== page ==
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Marchers march on, despite weather in Carbondale

Submitted by Carbondale Times on

Dylan Homoya 
Carbondale Times 

Despite the amount of rainfall and flooded roads, many still came to The Gaia House in Carbondale to attend the People’s Climate March held on April 29. 

Although the turnout was impressive, Treesong, one of the march’s organizers, said there may have been twice as many attendees if it were not for the damage left by Mother Nature the night before and the impending weather set for the afternoon. 

The idea for the march began when Treesong heard about a similar march held in Washington, D.C.

“As soon as I heard about the climate march in Washington, D.C., I knew we had to have one here in Southern Illinois,” he said. “Because there is a lot of energy for that here, but we need to mobilize in order to turn that energy in to action.”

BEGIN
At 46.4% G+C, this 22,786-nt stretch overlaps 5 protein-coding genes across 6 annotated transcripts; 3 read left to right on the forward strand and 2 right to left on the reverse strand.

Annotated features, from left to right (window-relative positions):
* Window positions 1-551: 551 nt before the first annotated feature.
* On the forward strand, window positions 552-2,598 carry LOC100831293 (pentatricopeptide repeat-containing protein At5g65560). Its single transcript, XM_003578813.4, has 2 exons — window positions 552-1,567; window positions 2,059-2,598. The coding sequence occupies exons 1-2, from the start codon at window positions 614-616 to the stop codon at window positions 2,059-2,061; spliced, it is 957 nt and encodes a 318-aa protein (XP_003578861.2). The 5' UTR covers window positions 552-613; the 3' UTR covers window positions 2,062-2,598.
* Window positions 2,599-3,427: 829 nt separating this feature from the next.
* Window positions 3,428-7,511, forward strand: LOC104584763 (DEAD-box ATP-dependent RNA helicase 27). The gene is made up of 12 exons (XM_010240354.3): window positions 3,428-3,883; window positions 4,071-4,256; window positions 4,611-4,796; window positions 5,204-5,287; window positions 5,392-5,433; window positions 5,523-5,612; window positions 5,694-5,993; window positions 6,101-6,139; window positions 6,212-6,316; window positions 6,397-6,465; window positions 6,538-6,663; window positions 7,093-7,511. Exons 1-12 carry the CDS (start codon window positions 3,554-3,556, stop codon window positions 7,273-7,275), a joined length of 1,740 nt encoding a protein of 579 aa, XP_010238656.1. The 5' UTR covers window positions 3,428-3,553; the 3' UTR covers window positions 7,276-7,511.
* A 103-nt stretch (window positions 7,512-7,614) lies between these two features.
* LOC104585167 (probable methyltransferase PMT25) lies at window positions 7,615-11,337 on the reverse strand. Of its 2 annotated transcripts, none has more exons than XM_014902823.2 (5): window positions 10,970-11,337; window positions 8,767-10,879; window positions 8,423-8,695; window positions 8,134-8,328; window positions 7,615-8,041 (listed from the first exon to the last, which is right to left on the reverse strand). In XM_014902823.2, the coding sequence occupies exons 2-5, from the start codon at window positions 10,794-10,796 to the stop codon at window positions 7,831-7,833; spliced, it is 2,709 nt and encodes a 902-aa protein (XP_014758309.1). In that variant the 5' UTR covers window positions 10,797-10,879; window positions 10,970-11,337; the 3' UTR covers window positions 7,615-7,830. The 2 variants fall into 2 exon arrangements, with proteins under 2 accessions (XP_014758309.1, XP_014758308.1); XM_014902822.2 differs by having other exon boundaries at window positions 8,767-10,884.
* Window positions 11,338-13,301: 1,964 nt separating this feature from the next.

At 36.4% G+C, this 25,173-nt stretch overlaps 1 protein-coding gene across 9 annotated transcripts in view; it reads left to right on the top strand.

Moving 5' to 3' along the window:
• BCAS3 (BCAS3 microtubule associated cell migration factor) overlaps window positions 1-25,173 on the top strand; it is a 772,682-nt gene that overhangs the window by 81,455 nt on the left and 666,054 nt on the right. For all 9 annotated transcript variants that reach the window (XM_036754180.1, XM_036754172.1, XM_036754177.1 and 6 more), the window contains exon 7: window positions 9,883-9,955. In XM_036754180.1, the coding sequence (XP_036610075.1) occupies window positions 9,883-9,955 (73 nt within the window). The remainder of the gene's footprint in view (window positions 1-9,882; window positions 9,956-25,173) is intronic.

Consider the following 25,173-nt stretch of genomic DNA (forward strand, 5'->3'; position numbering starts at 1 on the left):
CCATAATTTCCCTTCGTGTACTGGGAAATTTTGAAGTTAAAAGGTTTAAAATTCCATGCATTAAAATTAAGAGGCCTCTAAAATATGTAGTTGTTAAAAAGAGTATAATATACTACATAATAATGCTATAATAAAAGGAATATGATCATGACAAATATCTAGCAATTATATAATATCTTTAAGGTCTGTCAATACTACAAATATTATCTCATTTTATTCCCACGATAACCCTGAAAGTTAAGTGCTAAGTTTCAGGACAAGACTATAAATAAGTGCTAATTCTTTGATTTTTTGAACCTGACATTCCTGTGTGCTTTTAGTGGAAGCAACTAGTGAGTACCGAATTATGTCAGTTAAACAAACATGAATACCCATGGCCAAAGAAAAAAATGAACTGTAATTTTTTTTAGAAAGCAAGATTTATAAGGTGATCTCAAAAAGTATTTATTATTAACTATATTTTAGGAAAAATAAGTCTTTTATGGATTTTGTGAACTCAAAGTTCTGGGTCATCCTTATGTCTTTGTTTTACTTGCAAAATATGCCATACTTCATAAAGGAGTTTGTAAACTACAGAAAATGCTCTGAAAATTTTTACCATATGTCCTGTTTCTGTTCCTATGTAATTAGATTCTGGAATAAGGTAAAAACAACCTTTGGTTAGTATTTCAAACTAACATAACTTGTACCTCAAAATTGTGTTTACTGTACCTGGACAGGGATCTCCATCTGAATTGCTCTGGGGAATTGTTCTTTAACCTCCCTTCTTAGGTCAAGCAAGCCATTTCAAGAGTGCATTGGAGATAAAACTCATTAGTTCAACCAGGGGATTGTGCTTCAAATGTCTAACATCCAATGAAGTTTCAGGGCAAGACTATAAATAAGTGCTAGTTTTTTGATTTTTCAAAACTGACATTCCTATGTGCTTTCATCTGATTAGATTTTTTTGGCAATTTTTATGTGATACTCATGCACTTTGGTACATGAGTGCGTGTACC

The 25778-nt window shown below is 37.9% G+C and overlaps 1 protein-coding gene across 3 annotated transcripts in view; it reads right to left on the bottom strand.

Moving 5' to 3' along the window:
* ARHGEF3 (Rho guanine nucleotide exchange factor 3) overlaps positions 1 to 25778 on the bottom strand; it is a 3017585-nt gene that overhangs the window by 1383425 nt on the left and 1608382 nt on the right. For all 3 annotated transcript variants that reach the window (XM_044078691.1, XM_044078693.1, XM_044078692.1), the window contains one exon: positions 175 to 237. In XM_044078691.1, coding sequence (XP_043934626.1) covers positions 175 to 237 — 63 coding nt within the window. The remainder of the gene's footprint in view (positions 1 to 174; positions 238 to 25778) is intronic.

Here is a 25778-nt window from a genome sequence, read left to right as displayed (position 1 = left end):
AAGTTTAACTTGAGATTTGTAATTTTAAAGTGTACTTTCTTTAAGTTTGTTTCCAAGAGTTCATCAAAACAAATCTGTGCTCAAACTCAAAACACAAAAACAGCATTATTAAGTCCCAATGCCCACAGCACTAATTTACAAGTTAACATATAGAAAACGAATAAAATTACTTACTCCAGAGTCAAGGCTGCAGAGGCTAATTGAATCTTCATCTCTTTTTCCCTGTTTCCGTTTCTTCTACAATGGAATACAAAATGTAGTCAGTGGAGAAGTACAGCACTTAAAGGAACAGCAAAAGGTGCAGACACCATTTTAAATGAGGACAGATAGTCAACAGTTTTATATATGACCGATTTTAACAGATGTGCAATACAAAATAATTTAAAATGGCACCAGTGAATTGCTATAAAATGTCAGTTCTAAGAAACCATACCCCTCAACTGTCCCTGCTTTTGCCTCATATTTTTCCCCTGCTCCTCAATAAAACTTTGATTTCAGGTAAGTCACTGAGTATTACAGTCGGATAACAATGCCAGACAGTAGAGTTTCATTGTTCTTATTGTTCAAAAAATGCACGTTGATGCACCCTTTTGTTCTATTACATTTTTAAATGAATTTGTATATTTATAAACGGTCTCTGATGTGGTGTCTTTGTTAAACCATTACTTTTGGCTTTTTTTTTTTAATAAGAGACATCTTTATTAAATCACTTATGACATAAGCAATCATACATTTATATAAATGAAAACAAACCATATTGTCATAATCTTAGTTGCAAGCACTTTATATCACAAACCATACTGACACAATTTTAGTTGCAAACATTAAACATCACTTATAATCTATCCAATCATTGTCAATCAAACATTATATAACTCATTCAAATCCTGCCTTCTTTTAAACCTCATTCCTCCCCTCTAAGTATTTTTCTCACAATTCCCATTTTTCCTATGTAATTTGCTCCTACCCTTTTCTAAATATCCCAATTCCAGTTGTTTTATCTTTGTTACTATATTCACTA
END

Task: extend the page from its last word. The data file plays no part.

The main idea of the march, Treesong said, is that climate change affects everyone and that we need to do more to protect the Earth.

“We’re out here to emphasize the fact that this (climate change) is an ethical issue, a moral issue,” he said. “Climate change is a justice issue. The people who are the most responsible for it are often the least to suffer the consequences.”

  While climate change affects everyone, it is usually the lower class, or developing nations that suffer the most, Treesong said.  He continued by saying it is the future generations who must live with the consequences of the damage done to the climate.

As people marched down the sidewalks, drivers would honk or cheer as a sign of support. Some of the people marching were also in the All Species Day Parade and Science Day Parade held the previous weekend.

Once the march ended, there was live music and light snacks held at the Labyrinth Peace Park behind The Gaia House. 

As for the future, there are no set-in-stone plans for another march of this kind, but Treesong said he would like to continue having similar marches or meetings in the effort to keep the momentum going after the event.

“We gather here today, but it doesn’t end today,” he said. “We are going to continue doing what we can for the climate from this point forward.”

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